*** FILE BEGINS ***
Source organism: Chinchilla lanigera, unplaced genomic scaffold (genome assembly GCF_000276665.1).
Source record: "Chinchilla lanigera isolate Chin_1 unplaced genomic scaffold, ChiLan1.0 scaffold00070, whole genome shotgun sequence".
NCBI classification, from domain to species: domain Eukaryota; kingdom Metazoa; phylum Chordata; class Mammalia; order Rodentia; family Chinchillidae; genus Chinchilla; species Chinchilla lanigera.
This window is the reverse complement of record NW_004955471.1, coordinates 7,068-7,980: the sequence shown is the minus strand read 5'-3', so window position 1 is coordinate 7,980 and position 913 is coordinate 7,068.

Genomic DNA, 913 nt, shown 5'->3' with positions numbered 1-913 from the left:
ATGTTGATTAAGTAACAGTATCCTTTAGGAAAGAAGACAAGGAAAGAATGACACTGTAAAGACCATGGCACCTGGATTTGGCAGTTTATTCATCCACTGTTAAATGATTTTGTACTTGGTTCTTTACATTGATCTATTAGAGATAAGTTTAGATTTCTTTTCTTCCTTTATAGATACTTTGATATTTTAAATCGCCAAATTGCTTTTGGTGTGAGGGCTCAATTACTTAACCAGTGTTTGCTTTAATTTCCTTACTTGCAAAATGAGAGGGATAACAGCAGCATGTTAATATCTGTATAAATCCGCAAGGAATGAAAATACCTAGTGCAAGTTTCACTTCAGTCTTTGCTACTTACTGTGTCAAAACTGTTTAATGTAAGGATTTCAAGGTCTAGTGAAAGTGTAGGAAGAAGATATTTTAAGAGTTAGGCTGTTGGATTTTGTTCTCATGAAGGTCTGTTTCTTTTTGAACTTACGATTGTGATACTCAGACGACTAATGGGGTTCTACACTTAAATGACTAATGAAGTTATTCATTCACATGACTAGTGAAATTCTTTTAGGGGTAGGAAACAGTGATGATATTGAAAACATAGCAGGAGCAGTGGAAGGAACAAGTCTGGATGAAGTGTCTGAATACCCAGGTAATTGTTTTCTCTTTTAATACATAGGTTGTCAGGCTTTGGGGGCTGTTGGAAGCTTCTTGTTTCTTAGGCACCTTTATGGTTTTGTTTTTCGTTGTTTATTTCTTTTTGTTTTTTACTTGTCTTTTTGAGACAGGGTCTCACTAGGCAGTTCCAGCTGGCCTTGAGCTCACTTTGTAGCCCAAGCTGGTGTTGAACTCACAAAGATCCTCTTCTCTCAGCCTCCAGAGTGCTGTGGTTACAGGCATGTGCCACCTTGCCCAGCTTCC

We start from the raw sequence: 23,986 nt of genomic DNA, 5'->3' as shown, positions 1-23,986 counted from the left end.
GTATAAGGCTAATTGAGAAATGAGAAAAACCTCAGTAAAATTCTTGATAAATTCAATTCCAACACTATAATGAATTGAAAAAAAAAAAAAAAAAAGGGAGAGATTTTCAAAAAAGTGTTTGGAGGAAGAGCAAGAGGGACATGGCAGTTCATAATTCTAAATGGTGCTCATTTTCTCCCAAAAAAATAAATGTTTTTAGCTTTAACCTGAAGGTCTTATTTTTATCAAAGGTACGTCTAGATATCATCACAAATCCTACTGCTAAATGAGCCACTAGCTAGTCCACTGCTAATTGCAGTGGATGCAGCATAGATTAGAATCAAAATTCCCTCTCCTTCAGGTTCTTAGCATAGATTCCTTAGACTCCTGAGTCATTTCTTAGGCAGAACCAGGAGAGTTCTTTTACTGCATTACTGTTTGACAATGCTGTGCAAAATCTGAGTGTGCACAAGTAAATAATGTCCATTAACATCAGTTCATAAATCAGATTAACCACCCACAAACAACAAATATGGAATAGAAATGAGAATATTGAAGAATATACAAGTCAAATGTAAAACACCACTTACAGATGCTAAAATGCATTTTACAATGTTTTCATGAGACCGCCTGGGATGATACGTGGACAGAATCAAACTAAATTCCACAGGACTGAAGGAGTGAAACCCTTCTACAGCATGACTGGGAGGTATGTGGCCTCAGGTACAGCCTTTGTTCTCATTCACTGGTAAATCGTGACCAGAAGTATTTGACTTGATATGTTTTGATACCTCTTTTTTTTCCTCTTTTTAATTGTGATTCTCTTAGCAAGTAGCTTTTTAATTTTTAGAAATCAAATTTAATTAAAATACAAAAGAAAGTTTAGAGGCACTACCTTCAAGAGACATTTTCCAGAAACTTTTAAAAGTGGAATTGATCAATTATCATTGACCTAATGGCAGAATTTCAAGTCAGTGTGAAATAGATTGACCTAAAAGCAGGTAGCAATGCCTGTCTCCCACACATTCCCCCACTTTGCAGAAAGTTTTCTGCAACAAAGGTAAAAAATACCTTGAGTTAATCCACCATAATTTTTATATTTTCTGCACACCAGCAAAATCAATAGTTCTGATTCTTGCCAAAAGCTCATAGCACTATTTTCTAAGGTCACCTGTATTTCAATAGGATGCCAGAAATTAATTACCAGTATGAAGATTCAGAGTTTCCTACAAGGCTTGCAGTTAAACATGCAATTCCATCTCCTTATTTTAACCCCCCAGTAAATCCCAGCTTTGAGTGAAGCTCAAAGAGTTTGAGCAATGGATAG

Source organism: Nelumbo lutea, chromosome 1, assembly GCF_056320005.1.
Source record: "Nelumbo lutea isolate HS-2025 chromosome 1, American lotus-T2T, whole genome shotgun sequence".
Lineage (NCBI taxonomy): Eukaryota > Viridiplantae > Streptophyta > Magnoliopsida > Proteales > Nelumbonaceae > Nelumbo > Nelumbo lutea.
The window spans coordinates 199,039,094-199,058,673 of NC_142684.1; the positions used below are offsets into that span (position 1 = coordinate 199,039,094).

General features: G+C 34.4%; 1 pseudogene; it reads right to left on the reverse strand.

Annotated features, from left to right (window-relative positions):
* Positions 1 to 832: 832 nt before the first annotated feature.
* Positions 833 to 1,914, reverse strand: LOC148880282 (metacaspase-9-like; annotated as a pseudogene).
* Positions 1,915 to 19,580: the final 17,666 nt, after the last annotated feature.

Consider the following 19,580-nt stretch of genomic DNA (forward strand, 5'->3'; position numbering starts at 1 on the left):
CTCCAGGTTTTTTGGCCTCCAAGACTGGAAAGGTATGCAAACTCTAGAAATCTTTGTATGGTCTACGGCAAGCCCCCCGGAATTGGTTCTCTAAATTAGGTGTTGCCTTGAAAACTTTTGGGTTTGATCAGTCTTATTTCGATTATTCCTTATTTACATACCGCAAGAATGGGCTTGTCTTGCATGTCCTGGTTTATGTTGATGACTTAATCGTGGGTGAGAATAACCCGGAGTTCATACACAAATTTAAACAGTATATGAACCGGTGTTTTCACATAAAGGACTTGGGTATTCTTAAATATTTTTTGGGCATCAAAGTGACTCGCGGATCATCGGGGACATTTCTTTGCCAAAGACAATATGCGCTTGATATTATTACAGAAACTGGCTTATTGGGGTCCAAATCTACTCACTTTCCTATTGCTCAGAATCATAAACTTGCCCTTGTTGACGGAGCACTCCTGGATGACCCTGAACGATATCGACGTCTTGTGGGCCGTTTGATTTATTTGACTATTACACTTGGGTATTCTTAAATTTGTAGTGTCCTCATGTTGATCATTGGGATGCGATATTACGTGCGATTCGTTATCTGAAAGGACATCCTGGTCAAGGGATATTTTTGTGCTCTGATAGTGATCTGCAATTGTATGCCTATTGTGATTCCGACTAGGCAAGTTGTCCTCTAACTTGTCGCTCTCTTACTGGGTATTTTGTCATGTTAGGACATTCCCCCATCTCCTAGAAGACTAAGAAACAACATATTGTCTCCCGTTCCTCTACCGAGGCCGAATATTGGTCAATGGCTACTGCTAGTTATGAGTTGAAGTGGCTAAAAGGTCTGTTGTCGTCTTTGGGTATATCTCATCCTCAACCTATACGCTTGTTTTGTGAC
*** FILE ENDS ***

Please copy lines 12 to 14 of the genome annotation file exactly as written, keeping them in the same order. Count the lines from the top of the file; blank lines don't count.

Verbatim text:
The window spans coordinates 199,039,094-199,058,673 of NC_142684.1; the positions used below are offsets into that span (position 1 = coordinate 199,039,094).

General features: G+C 34.4%; 1 pseudogene; it reads right to left on the reverse strand.

Annotated features, from left to right (window-relative positions):